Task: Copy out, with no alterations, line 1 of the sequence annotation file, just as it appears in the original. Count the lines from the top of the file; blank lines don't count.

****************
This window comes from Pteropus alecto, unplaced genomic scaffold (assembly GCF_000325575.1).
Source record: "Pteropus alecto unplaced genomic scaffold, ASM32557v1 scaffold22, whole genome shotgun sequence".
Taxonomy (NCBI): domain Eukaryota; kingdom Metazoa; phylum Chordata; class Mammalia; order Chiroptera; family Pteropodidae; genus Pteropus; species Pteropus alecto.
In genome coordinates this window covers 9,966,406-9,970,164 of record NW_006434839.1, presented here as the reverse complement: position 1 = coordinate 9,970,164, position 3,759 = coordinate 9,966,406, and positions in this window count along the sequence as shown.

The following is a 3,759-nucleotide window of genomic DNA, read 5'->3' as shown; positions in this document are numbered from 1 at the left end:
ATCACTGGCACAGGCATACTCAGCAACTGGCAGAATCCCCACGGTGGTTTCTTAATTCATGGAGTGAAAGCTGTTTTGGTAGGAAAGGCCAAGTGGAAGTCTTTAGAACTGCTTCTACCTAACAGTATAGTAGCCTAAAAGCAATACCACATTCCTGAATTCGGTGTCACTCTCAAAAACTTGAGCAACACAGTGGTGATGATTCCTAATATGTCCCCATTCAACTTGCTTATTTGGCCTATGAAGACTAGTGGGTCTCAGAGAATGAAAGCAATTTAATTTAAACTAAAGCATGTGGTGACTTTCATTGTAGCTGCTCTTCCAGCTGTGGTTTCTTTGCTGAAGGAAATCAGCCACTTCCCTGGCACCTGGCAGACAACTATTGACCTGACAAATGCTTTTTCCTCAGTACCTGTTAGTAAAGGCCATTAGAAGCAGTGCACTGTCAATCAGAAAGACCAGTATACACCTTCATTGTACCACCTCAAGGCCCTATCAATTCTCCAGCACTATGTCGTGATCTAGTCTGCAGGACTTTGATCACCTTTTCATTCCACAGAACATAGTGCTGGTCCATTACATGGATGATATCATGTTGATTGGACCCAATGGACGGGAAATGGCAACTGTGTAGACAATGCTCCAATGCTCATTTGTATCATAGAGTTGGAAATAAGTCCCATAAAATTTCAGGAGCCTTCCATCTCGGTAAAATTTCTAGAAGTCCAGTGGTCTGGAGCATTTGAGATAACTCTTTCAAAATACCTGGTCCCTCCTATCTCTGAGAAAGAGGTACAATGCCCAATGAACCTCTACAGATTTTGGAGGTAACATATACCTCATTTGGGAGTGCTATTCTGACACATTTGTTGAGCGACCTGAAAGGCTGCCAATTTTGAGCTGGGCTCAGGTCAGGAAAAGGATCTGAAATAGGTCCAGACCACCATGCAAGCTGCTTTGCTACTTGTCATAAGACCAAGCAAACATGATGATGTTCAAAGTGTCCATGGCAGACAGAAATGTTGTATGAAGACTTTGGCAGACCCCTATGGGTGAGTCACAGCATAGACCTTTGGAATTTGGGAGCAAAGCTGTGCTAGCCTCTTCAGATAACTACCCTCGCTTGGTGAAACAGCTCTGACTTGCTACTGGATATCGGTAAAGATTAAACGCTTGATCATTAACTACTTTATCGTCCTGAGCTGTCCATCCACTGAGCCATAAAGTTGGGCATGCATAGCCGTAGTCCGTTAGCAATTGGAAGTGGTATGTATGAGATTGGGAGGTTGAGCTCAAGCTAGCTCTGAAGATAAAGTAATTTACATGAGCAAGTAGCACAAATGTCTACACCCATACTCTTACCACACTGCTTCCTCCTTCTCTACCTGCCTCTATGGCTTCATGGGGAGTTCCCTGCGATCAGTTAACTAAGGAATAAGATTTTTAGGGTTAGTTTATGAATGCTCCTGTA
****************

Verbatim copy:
This window comes from Pteropus alecto, unplaced genomic scaffold (assembly GCF_000325575.1).